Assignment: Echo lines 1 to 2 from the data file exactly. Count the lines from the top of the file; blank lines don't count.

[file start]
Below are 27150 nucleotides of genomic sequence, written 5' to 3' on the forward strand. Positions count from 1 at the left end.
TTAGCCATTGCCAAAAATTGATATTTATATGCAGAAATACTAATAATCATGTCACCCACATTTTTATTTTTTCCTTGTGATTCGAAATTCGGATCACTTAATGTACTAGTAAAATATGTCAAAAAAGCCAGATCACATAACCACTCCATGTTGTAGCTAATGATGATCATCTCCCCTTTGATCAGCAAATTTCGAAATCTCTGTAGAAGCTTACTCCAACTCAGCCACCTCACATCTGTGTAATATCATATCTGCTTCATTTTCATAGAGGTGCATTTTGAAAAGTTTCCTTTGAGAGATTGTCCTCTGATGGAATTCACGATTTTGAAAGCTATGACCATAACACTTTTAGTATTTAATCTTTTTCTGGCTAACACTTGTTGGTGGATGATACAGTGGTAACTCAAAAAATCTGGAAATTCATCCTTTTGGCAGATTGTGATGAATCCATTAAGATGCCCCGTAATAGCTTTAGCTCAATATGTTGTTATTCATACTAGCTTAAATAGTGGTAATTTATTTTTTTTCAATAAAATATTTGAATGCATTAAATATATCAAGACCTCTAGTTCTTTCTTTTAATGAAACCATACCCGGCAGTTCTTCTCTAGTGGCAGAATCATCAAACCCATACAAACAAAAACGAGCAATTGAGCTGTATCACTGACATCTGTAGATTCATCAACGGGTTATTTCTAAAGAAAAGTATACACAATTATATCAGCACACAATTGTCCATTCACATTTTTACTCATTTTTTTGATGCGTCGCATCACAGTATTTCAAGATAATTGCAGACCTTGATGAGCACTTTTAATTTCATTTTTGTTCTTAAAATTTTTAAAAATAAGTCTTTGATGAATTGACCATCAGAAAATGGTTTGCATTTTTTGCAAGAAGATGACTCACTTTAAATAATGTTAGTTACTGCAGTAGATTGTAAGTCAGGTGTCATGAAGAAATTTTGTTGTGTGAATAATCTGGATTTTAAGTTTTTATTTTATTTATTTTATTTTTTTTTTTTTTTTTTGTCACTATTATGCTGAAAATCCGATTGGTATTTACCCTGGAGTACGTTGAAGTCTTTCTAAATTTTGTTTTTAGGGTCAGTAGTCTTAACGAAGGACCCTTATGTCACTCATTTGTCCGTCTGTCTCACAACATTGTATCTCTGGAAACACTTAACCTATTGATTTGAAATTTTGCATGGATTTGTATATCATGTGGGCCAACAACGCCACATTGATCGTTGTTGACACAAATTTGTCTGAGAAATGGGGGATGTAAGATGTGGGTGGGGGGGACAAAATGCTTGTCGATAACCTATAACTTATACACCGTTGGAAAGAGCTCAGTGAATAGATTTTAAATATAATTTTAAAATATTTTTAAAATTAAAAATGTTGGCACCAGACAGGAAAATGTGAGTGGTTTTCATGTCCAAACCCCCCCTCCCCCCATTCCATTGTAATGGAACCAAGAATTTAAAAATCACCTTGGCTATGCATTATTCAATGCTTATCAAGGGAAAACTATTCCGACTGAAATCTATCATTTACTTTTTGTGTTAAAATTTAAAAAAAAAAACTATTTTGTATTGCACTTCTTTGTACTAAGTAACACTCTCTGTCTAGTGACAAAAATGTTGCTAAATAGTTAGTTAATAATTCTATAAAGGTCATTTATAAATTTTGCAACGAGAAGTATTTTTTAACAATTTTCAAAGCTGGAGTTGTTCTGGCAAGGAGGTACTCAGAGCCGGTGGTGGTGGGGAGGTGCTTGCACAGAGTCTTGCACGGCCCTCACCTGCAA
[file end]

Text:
Below are 27150 nucleotides of genomic sequence, written 5' to 3' on the forward strand. Positions count from 1 at the left end.
TTAGCCATTGCCAAAAATTGATATTTATATGCAGAAATACTAATAATCATGTCACCCACATTTTTATTTTTTCCTTGTGATTCGAAATTCGGATCACTTAATGTACTAGTAAAATATGTCAAAAAAGCCAGATCACATAACCACTCCATGTTGTAGCTAATGATGATCATCTCCCCTTTGATCAGCAAATTTCGAAATCTCTGTAGAAGCTTACTCCAACTCAGCCACCTCACATCTGTGTAATATCATATCTGCTTCATTTTCATAGAGGTGCATTTTGAAAAGTTTCCTTTGAGAGATTGTCCTCTGATGGAATTCACGATTTTGAAAGCTATGACCATAACACTTTTAGTATTTAATCTTTTTCTGGCTAACACTTGTTGGTGGATGATACAGTGGTAACTCAAAAAATCTGGAAATTCATCCTTTTGGCAGATTGTGATGAATCCATTAAGATGCCCCGTAATAGCTTTAGCTCAATATGTTGTTATTCATACTAGCTTAAATAGTGGTAATTTATTTTTTTTCAATAAAATATTTGAATGCATTAAATATATCAAGACCTCTAGTTCTTTCTTTTAATGAAACCATACCCGGCAGTTCTTCTCTAGTGGCAGAATCATCAAACCCATACAAACAAAAACGAGCAATTGAGCTGTATCACTGACATCTGTAGATTCATCAACGGGTTATTTCTAAAGAAAAGTATACACAATTATATCAGCACACAATTGTCCATTCACATTTTTACTCATTTTTTTGATGCGTCGCATCACAGTATTTCAAGATAATTGCAGACCTTGATGAGCACTTTTAATTTCATTTTTGTTCTTAAAATTTTTAAAAATAAGTCTTTGATGAATTGACCATCAGAAAATGGTTTGCATTTTTTGCAAGAAGATGACTCACTTTAAATAATGTTAGTTACTGCAGTAGATTGTAAGTCAGGTGTCATGAAGAAATTTTGTTGTGTGAATAATCTGGATTTTAAGTTTTTATTTTATTTATTTTATTTTTTTTTTTTTTTTTTGTCACTATTATGCTGAAAATCCGATTGGTATTTACCCTGGAGTACGTTGAAGTCTTTCTAAATTTTGTTTTTAGGGTCAGTAGTCTTAACGAAGGACCCTTATGTCACTCATTTGTCCGTCTGTCTCACAACATTGTATCTCTGGAAACACTTAACCTATTGATTTGAAATTTTGCATGGATTTGTATATCATGTGGGCCAACAACGCCACATTGATCGTTGTTGACACAAATTTGTCTGAGAAATGGGGGATGTAAGATGTGGGTGGGGGGGACAAAATGCTTGTCGATAACCTATAACTTATACACCGTTGGAAAGAGCTCAGTGAATAGATTTTAAATATAATTTTAAAATATTTTTAAAATTAAAAATGTTGGCACCAGACAGGAAAATGTGAGTGGTTTTCATGTCCAAACCCCCCCTCCCCCCATTCCATTGTAATGGAACCAAGAATTTAAAAATCACCTTGGCTATGCATTATTCAATGCTTATCAAGGGAAAACTATTCCGACTGAAATCTATCATTTACTTTTTGTGTTAAAATTTAAAAAAAAAAACTATTTTGTATTGCACTTCTTTGTACTAAGTAACACTCTCTGTCTAGTGACAAAAATGTTGCTAAATAGTTAGTTAATAATTCTATAAAGGTCATTTATAAATTTTGCAACGAGAAGTATTTTTTAACAATTTTCAAAGCTGGAGTTGTTCTGGCAAGGAGGTACTCAGAGCCGGTGGTGGTGGGGAGGTGCTTGCACAGAGTCTTGCACGGCCCTCACCTGCAA